For example, if your cementitious or aggregate components have or create unpredictable variability (i.e. the influence of mica in sand on water demand), you will most likely concede value in design to meet performance—but at what cost? Inversely, you can have well-controlled raw materials, yet variability in operational performance (i.e. poor mixing, weight tolerance variability, load sequencing, returned unknown quantity of water in the drum, etc.) or other effects all causing a loss of design value, but again, at what cost? Lastly, control of performance information can influence design based on posted results and potential inherent variability (due to outside influences, such as testing method, handling, etc.).
Taking into account using tools to control along each of these three lines, the actual design can be optimized based on performance targets. Remember, it’s important to embrace the concept that optimization is not an event but an ongoing process and in the case of concrete performance, it needs to be managed at mutable levels. There are a number of technical optimization tools to assist in this process, as well as to control variability through constant monitoring of performance. Transparency at each step of concrete production is available, along with the proper flags to notify you of errors/problems.
Tools also exist to monitor and modify performance in transit, thus optimizing consistency as well as monitoring/adjusting water consumption and ultimate performance, while narrowing variability. The concrete performance is influenced by a number of factors all operating at the same time, which once again can be a daunting task to control, but well worth it if you do. These available informational systems provide transparency into the factors influencing performance and are very useful with targeting finished-concrete optimization. But it starts with defining each within your business.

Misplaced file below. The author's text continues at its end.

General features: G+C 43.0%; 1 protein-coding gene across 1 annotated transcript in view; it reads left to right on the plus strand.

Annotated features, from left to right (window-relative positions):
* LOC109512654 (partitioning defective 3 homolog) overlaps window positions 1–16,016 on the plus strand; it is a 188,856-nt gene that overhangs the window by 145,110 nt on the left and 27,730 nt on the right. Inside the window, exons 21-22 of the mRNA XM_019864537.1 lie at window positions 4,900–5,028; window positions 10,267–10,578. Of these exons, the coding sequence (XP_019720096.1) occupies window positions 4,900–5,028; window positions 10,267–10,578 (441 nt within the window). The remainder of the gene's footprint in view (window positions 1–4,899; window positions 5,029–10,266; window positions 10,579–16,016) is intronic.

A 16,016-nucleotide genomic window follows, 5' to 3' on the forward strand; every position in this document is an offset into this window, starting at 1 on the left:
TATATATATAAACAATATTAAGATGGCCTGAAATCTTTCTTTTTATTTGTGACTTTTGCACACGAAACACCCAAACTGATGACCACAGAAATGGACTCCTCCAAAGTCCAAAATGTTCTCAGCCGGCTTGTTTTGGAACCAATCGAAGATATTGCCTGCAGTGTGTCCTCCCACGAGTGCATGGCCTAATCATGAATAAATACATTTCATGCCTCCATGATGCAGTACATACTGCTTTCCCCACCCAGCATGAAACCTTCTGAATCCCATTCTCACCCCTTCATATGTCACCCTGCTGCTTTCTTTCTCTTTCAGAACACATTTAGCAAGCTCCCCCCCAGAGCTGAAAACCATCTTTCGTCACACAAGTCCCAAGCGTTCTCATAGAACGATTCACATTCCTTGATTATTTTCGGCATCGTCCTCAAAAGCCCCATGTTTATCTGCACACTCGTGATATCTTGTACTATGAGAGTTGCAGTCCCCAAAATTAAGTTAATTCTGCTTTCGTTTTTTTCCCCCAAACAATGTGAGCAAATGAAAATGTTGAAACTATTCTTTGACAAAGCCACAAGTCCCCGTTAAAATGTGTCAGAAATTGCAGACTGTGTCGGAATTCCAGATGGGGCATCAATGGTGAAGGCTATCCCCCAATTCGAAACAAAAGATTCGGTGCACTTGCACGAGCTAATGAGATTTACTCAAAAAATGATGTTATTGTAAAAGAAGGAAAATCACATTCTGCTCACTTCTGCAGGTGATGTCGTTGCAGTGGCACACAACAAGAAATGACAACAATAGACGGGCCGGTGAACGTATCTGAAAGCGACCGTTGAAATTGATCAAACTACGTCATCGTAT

Operations is a big bucket for process, and depending on the individual producer, there is often a difference on what that bucket contains. Generically, the operations side of our business efficiency is all about breaking down the operating component processes and identifying ways to improve. Often, optimization comes from finding better ways for material handling, transport (within and through the plant), procurement and maintenance processing. Finding efficiency and managing time, as well as work flow within the business, plus allowing for proper preventative work to be done are key.